Donglin movement: Morality and repression in imperial China

Society & Culture

The Donglin scholars of the 17th century were willing to die for their uncompromising virtue and morals. And die they did — until their movement outlived their killer.

Illustration for SupChina by Derek Zheng

This Week in China’s History: December 16, 1627

An end to corruption, more than democracy, was the protesters’ target. And although they lacked a clear, systematic agenda, they insisted that they were the government’s conscience. In the words of one historian, they “used all their influence to have corrupt officials removed from their Peking posts.” According to another, “they voluntarily delivered themselves into the hands of murderers, and their blood made history.”

While this might clearly apply to the 1989 protests that centered on Tiananmen Square, neither Jonathan Spence, in the first quotation, nor John Dardess, in the second, are writing about 1989, or even the 20th century. They are describing the Donglin movement of the 17th century, a moral and political force that sought to change the fate of the Ming and, while they failed, found their official verdict reversed in a way that the protests of 1989 still await. It was on this week, in 1627, that the Donglin scholars were at last vindicated.

The Donglin Academy had Song dynasty roots, but it had been re-founded in 1604, in the Jiangsu city of Wuxi, a short distance west of Shanghai. Historian Tim Brook, in his history of the Yuan and Ming dynasties, presents the Donglin as an outgrowth of the governmental quagmire of the late Ming, especially the reign of the Wanli Emperor, generally seen as one of the least effective, least attentive, and least capable rulers in China’s history. As the emperor withdrew from political life, corruption at court increased, and the imperial household — eunuchs, empresses, and consorts — leveraged their power.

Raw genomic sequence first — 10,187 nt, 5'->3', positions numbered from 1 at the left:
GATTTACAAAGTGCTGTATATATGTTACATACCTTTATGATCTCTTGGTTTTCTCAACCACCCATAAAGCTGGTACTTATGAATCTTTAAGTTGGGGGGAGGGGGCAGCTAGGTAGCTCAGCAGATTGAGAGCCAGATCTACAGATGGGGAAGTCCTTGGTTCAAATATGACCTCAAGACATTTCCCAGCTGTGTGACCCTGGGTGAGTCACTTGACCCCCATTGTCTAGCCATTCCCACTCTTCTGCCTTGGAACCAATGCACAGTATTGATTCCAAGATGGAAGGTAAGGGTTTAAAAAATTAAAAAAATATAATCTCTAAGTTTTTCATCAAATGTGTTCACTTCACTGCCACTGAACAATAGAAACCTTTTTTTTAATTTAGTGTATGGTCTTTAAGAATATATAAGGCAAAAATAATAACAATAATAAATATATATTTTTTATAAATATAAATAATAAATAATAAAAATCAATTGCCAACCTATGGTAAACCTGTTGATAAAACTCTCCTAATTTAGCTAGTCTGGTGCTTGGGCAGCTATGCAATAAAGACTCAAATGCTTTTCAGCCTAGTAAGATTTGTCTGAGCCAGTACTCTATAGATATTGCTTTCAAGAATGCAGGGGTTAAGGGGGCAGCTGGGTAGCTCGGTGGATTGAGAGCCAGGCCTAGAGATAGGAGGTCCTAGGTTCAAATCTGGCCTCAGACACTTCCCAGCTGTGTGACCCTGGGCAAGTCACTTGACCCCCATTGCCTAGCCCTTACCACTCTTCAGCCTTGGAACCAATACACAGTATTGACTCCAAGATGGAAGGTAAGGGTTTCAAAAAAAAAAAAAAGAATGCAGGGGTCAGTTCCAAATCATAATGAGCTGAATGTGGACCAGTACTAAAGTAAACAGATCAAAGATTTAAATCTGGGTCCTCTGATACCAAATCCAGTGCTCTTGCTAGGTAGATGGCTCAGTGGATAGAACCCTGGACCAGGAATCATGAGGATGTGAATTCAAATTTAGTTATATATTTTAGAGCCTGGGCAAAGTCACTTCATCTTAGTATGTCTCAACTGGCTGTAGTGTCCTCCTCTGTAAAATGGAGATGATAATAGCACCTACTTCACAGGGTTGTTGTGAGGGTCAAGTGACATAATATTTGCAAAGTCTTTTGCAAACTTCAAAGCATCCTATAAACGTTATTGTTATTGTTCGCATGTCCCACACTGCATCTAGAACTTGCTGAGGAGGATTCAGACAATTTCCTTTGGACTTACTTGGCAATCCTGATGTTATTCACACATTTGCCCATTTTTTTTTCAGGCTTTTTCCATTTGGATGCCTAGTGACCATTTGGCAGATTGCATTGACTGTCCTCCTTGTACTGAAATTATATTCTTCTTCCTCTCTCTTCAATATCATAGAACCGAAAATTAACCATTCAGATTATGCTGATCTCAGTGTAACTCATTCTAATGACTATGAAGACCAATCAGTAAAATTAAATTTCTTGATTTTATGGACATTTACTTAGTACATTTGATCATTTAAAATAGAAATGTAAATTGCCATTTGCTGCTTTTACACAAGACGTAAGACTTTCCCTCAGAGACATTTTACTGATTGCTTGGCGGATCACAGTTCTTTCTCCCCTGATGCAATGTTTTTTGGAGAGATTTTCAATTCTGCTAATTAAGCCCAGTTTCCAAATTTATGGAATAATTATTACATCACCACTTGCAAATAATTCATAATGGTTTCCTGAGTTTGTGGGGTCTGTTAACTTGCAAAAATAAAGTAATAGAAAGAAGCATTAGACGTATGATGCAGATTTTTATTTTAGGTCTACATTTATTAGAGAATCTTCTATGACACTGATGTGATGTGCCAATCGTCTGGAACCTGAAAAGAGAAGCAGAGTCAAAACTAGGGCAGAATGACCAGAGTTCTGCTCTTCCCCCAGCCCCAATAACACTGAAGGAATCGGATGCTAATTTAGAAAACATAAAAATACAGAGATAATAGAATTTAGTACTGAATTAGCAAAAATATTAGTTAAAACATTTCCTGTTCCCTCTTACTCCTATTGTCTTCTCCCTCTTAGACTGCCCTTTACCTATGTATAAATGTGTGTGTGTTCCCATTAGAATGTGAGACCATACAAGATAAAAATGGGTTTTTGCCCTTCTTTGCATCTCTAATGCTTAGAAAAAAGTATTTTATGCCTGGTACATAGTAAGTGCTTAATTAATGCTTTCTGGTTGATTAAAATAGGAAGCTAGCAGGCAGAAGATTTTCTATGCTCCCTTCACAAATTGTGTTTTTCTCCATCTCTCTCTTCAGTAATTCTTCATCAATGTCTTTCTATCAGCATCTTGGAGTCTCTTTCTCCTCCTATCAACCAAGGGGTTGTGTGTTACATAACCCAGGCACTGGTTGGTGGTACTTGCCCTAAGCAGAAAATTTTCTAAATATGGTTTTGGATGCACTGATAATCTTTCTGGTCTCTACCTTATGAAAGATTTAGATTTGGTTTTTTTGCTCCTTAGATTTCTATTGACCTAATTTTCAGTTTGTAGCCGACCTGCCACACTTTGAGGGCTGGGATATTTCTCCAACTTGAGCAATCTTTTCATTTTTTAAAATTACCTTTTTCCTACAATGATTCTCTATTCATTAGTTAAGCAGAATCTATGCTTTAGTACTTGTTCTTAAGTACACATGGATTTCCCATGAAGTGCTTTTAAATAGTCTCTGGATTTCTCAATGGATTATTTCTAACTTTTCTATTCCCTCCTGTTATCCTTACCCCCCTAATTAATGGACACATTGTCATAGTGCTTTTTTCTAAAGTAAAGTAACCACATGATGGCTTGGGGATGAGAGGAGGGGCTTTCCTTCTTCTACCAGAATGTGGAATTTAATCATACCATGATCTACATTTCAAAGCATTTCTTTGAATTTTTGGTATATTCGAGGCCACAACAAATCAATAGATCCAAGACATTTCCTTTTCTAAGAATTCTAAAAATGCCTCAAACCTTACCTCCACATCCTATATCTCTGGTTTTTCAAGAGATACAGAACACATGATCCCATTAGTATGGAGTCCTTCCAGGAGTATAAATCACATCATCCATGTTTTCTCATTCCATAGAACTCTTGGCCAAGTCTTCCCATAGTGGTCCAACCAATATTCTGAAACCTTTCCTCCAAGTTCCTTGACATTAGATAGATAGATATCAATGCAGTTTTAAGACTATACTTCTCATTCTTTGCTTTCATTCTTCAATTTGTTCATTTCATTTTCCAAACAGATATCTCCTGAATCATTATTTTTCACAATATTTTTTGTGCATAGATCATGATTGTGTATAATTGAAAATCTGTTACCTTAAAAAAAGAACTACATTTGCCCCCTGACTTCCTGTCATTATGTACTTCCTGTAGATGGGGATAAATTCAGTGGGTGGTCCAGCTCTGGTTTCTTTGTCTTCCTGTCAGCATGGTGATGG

The Donglin Academy was a private institution, with some things in common with today’s think tanks, but also elements of a political party in that its goal was to influence government policy. Frustrated with the dynasty’s moral and practical failings, the men of the Donglin society met for public discussion on the issues of the day. Faced with inaction and decline at court, capable and interested men turned to the Donglin as an alternative path to government and politics. When the Wanli Emperor died, in 1620, the Donglin seemed poised for power. And once in power, they would insist on uncompromising virtue and unceasing moral exhortation. Few could meet their standards; compromise was a moral shortcoming.

The end of Wanli’s reign was viewed with great hope, but it ushered in an era of turmoil. His son and successor reigned for less than a month, dying after being prescribed red pills by an advisor to combat lingering diarrhea. In his place was enthroned the Tianqi Emperor, just 15 years old.

Besides his youth, two facts about the Tianqi Emperor became crucial. The first was that he showed little interest or ability in governing (Brook describes him memorably as “remarkably incompetent”). The second was that he was fiercely loyal to the eunuch Wèi Zhōngxián 魏忠贤 and consort Madame Ke (客氏 Kè Shì), who had cared for him as a young boy. Wei and Ke stepped into the power vacuum left by Tianqi’s indifference.

Alarmed by a return to an absentee emperor, Donglin scholars protested. Their attacks on Madame Ke and Wei Zhongxian — laced with sexism and self-righteousness, it must be observed — urged the emperor to rededicate himself to his realm, guided by Confucian values and diligence.